Traditional 3D printing that is commonplace today can often take a very long time to create an object. This is because the printer must complete one layer at a time, sometimes requiring hours or at times days to complete the entire printing process. However, a team of scientist and engineers led by the Lawrence Livermore National Laboratory (LLNL) have developed a new 3D printing process that uses lasers said to be hologram-like to create an entire 3D object in just seconds.
The lasers create the objects inside a tank of liquid resin, and the new technique is called volumetric 3D printing. The team working on the project believes that volumetric 3D printing can overcome many of the limitations seen in current additive manufacturing processes, commonly called 3D printing.
Current 3D printing solutions either build up layers of molten plastic until the desired object is complete, or lay down layers of metallic powder for metal objects that are fused into a pattern using a laser or electron beam. The object built with these common processes also need to be locked into structures to support the unit until it is complete.
The new volumetric 3D printing process by comparison creates the entire object at the same time by using overlapping laser beams that create a hologram-like pattern in a transparent tank filled with a photosetting plastic resin. By combing three lasers the team was able to induce curing in the resin and create the desired object in about ten seconds. Once the forming process is complete, the remaining resin is drained from the tank leaving the finished object.
"The fact that you can do fully 3D parts all in one step really does overcome an important problem in additive manufacturing," says LLNL researcher Maxim Shusteff. "We're trying to print a 3D shape all at the same time. The real aim of this paper was to ask, 'Can we make arbitrary 3D shapes all at once, instead of putting the parts together gradually layer by layer?' It turns out we can."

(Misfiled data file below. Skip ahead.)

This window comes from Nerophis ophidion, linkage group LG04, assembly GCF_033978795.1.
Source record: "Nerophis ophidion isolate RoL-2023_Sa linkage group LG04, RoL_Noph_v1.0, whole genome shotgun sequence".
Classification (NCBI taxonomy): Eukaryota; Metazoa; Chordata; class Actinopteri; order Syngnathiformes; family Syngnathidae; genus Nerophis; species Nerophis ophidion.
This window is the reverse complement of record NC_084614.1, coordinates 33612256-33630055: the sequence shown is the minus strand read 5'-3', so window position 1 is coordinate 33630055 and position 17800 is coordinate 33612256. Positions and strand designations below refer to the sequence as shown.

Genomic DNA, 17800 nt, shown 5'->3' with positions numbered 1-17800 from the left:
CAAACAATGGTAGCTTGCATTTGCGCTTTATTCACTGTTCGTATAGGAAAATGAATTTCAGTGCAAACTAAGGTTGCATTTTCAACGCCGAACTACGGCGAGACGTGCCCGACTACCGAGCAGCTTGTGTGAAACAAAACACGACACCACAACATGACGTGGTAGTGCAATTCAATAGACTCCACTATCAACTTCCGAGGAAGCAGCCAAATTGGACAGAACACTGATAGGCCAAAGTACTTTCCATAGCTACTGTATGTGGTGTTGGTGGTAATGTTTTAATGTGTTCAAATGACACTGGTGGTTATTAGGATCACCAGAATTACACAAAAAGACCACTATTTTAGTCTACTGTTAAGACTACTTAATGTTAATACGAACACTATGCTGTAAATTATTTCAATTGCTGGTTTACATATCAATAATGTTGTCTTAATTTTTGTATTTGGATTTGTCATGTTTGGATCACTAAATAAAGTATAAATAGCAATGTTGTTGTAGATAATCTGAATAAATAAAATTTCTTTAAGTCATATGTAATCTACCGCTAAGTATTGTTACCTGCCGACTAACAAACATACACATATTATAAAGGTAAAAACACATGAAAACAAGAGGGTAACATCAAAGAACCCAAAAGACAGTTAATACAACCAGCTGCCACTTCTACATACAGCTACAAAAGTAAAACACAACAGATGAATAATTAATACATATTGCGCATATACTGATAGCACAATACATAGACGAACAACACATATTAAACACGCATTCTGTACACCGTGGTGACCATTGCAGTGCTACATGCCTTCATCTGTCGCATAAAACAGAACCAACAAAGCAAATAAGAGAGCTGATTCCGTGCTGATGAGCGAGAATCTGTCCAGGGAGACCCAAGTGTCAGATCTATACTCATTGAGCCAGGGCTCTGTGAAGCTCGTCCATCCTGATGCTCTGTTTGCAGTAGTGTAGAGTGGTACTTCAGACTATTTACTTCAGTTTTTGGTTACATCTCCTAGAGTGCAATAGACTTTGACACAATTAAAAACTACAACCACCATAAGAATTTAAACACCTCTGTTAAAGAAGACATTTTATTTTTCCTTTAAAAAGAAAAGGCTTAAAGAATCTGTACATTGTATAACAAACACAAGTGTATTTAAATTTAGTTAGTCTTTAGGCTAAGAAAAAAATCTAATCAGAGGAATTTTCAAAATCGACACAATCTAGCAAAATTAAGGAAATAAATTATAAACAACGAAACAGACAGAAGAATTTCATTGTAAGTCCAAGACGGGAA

Since the entire object is created at once in this process, there is no need for support structures of any type. The team has used the volumetric process to create squares, beams, planes, and struts. Objects can also be printed at arbitrary angles, lattices, and with complex curves. The process will also work in weightlessness making it usable aboard spacecraft.
One downfall to the process is that there is a limit to how complicated shapes can be and on print resolution. If the resolution is increased too far, parts of the liquid resin not wanted in the finished object can be cured by mistake.
"It's a demonstration of what the next generation of additive manufacturing may be," says LLNL engineer Chris Spadaccini. "Most 3D printing and additive manufacturing technologies consist of either a one-dimensional or two-dimensional unit operation. This moves fabrication to a fully 3D operation, which has not been done before. The potential impact on throughput could be enormous and if you can do it well, you can still have a lot of complexity."